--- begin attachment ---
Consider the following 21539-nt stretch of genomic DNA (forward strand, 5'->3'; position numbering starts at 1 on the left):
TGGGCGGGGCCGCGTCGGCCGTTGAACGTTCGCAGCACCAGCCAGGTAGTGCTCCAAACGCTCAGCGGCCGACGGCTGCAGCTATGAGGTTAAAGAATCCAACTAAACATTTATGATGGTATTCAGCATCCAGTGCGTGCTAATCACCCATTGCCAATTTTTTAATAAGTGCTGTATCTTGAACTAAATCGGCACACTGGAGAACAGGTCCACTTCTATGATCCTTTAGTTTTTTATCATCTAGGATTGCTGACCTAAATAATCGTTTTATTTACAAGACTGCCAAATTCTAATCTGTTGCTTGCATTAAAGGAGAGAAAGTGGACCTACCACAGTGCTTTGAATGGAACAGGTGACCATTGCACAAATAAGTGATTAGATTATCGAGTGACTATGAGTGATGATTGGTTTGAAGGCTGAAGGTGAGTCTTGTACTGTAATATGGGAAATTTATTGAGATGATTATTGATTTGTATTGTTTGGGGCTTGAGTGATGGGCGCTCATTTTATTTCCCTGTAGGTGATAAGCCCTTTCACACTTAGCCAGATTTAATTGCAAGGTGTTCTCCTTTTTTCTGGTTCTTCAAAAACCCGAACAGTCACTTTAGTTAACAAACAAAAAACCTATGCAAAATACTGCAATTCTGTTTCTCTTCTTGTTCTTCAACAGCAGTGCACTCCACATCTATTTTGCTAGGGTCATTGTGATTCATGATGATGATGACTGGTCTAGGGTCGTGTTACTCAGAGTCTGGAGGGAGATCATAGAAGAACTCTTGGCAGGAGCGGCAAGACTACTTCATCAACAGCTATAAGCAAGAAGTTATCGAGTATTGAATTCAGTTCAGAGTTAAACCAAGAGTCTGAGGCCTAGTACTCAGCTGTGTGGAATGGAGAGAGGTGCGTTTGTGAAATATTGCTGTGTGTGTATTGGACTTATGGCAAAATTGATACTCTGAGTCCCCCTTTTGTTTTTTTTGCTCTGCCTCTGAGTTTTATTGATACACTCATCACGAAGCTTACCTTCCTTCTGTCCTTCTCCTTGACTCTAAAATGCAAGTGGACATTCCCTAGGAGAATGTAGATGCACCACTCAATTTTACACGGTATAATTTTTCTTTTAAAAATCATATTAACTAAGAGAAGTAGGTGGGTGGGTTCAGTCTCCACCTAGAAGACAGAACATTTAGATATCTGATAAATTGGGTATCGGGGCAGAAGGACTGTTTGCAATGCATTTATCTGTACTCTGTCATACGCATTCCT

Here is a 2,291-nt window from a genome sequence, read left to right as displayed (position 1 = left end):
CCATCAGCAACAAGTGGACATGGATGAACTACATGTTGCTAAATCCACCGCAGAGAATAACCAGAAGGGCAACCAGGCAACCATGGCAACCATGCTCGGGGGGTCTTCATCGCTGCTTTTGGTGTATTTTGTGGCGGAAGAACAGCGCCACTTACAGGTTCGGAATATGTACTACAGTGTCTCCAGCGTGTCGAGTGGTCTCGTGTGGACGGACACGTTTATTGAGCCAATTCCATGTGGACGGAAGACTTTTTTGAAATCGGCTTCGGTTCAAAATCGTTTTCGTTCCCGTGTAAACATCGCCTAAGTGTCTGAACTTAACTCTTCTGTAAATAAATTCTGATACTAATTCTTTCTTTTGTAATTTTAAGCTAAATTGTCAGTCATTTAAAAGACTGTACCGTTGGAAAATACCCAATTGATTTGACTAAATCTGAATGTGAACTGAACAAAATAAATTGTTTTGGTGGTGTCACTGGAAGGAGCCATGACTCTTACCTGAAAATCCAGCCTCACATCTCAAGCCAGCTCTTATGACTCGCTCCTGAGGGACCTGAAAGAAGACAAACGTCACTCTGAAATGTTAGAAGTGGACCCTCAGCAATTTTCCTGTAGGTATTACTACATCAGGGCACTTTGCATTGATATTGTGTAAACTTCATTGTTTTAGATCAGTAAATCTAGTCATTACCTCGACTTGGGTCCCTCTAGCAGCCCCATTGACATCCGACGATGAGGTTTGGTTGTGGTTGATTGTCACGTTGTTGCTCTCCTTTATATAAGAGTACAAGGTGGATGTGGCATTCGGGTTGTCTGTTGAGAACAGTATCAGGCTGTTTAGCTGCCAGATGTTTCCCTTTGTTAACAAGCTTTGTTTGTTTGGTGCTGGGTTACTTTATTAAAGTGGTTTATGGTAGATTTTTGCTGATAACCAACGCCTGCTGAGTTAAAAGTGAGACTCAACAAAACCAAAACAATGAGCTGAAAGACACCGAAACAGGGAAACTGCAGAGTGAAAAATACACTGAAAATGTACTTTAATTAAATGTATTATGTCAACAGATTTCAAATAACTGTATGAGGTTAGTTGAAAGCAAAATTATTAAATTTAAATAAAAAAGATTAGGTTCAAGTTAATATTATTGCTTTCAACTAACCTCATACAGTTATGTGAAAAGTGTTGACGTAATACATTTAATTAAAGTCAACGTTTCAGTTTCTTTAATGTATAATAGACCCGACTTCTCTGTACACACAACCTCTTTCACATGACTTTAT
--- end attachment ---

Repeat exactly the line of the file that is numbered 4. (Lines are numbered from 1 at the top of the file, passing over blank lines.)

CCATCAGCAACAAGTGGACATGGATGAACTACATGTTGCTAAATCCACCGCAGAGAATAACCAGAAGGGCAACCAGGCAACCATGGCAACCATGCTCGGGGGGTCTTCATCGCTGCTTTTGGTGTATTTTGTGGCGGAAGAACAGCGCCACTTACAGGTTCGGAATATGTACTACAGTGTCTCCAGCGTGTCGAGTGGTCTCGTGTGGACGGACACGTTTATTGAGCCAATTCCATGTGGACGGAAGACTTTTTTGAAATCGGCTTCGGTTCAAAATCGTTTTCGTTCCCGTGTAAACATCGCCTAAGTGTCTGAACTTAACTCTTCTGTAAATAAATTCTGATACTAATTCTTTCTTTTGTAATTTTAAGCTAAATTGTCAGTCATTTAAAAGACTGTACCGTTGGAAAATACCCAATTGATTTGACTAAATCTGAATGTGAACTGAACAAAATAAATTGTTTTGGTGGTGTCACTGGAAGGAGCCATGACTCTTACCTGAAAATCCAGCCTCACATCTCAAGCCAGCTCTTATGACTCGCTCCTGAGGGACCTGAAAGAAGACAAACGTCACTCTGAAATGTTAGAAGTGGACCCTCAGCAATTTTCCTGTAGGTATTACTACATCAGGGCACTTTGCATTGATATTGTGTAAACTTCATTGTTTTAGATCAGTAAATCTAGTCATTACCTCGACTTGGGTCCCTCTAGCAGCCCCATTGACATCCGACGATGAGGTTTGGTTGTGGTTGATTGTCACGTTGTTGCTCTCCTTTATATAAGAGTACAAGGTGGATGTGGCATTCGGGTTGTCTGTTGAGAACAGTATCAGGCTGTTTAGCTGCCAGATGTTTCCCTTTGTTAACAAGCTTTGTTTGTTTGGTGCTGGGTTACTTTATTAAAGTGGTTTATGGTAGATTTTTGCTGATAACCAACGCCTGCTGAGTTAAAAGTGAGACTCAACAAAACCAAAACAATGAGCTGAAAGACACCGAAACAGGGAAACTGCAGAGTGAAAAATACACTGAAAATGTACTTTAATTAAATGTATTATGTCAACAGATTTCAAATAACTGTATGAGGTTAGTTGAAAGCAAAATTATTAAATTTAAATAAAAAAGATTAGGTTCAAGTTAATATTATTGCTTTCAACTAACCTCATACAGTTATGTGAAAAGTGTTGACGTAATACATTTAATTAAAGTCAACGTTTCAGTTTCTTTAATGTATAATAGACCCGACTTCTCTGTACACACAACCTCTTTCACATGACTTTAT